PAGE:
The cabinet on Sunday approved the potential entry of 1,500 Jordanian day workers into Eilat. The proposal by Tourism Minister Uzi Landau and Interior Minister Gideon Sa’ar is aimed at addressing the severe labor shortage facing Eilat hotels during peak season, following the dismissal of thousands of foreign workers.
The Jordanians would work in cleaning, arranging rooms and dish washing in Eilat hotels, and return to Jordan following each day of work.
Cabinet ministers expect the arrangement will strengthen relations between Israel and Jordan.
The proposal calls for a committee to recommend how many work permits to issue and to which hotels. The employment of the Jordanians will be permitted through 2019, or until Eilat’s unemployment rate hits 7.5%. Initially only 500 work permits will be issued, and others will be issued later if needed.
Eilat has some 12,000 hotel rooms, which take thousands of workers to maintain. The Red Sea resort has no suburbs and is surrounded by desert, meaning the potential workforce is limited. Various measures were taken over the years in order to fill the jobs, but efforts to draw Israelis to work in hospitality in Israel’s southernmost city have failed.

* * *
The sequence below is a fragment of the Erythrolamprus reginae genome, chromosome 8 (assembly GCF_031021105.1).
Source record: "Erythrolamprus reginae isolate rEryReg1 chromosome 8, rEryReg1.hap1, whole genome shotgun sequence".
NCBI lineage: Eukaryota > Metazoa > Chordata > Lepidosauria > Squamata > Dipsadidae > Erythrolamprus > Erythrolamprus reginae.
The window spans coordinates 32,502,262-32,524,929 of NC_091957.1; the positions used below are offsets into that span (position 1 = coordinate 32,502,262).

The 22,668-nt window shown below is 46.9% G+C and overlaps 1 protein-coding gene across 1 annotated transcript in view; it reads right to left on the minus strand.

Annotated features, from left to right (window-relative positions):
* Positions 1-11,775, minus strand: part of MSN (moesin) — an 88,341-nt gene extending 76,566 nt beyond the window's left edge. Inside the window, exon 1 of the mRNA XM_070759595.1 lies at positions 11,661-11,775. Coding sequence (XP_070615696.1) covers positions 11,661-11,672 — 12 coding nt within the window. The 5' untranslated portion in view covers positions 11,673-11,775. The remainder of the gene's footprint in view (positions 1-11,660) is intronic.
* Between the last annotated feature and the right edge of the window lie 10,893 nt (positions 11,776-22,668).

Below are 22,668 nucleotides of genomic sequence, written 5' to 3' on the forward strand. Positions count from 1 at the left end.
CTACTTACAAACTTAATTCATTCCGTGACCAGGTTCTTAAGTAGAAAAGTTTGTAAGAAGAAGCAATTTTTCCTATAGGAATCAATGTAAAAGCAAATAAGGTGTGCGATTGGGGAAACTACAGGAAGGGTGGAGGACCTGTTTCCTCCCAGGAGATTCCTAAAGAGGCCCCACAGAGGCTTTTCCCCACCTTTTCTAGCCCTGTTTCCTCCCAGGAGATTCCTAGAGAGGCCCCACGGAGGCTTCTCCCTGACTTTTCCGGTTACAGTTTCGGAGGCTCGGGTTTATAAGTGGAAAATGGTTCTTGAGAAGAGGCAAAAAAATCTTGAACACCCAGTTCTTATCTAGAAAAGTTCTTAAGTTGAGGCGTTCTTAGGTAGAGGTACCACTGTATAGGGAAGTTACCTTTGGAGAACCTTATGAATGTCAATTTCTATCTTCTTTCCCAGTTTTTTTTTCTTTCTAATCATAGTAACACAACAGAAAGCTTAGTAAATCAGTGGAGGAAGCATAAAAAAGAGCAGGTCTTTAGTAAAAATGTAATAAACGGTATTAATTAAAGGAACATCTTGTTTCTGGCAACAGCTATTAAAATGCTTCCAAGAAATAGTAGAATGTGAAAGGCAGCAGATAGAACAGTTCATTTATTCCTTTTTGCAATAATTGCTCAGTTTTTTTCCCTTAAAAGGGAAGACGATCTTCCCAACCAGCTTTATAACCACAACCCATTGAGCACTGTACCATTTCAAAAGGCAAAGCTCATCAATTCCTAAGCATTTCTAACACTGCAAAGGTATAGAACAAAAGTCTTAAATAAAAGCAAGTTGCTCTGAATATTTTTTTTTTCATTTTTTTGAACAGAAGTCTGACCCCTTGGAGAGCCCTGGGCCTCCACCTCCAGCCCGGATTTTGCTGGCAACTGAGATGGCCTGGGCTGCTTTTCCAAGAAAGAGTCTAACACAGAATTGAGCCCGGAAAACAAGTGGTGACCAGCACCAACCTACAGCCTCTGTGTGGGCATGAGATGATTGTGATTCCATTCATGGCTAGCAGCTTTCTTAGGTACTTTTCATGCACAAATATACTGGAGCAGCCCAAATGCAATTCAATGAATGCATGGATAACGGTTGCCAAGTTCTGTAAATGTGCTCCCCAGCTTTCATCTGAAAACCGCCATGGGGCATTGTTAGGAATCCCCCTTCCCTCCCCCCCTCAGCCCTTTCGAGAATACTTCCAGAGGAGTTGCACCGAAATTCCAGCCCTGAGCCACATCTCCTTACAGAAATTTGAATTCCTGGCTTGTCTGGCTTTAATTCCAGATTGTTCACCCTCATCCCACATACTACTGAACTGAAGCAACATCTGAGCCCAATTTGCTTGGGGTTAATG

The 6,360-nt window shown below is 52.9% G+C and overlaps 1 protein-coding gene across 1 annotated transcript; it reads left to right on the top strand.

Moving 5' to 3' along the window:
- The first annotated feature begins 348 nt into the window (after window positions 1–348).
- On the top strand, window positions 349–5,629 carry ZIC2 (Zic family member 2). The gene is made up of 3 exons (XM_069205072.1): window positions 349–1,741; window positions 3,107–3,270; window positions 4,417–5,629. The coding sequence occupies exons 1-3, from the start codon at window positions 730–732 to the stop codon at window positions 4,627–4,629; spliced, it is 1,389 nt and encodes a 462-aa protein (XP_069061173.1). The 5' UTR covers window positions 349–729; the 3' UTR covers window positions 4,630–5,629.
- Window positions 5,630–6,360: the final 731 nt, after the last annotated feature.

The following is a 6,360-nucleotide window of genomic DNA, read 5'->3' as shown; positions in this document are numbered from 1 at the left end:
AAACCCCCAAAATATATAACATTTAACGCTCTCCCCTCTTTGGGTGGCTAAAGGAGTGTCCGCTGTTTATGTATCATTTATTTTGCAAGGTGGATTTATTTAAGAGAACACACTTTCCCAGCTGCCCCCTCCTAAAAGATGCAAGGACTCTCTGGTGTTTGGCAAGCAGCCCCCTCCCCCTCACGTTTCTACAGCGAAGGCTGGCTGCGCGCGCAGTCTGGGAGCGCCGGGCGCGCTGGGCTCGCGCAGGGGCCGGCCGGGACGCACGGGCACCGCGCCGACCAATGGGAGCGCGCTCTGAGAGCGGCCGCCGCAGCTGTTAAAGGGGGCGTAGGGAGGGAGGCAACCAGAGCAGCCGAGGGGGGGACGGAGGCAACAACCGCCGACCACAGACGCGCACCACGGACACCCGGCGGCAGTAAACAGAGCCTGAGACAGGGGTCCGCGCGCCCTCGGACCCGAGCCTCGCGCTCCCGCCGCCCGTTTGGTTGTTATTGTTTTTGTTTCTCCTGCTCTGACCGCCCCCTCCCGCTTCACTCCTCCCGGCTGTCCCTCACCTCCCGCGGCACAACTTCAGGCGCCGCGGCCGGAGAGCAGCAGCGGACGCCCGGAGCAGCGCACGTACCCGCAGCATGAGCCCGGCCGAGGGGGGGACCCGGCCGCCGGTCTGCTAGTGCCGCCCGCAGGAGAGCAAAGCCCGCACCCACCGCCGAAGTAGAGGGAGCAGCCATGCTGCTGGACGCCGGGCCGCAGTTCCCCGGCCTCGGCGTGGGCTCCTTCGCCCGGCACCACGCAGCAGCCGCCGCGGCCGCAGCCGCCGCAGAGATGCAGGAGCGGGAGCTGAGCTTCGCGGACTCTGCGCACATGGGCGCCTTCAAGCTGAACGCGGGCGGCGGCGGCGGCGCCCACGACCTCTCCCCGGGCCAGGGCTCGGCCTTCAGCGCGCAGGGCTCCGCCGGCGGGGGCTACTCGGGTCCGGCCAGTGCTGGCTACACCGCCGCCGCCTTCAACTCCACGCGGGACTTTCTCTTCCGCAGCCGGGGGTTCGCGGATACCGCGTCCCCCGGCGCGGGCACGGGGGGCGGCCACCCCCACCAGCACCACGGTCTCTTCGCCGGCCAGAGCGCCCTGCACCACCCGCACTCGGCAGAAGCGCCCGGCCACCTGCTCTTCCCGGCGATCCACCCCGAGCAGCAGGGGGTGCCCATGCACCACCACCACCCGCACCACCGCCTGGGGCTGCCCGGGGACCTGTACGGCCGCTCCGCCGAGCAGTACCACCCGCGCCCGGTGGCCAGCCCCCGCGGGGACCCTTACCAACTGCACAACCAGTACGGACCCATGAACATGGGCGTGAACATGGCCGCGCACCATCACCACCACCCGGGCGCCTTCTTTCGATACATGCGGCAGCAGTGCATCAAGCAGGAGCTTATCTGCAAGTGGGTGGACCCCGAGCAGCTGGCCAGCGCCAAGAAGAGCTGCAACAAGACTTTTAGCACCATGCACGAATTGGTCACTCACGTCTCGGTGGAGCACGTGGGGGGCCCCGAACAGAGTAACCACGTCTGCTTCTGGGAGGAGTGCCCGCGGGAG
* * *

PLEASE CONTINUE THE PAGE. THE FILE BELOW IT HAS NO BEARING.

Hoteliers turned to the government in a bid to solve their manpower shortage. The hotels had illegally employed foreign workers for years with the full knowledge and tacit agreement of the authorities, but, in line with the policy of mass deportations and detention of foreign workers, it was decided to eliminate the phenomenon of illegal employment by the end of March.
A past agreement with Jordan currently enables the employment of 300 Jordanian day workers in Eilat. Every day since 2000, some 170 Jordanians have entered Eilat in order to work, returning home at night.
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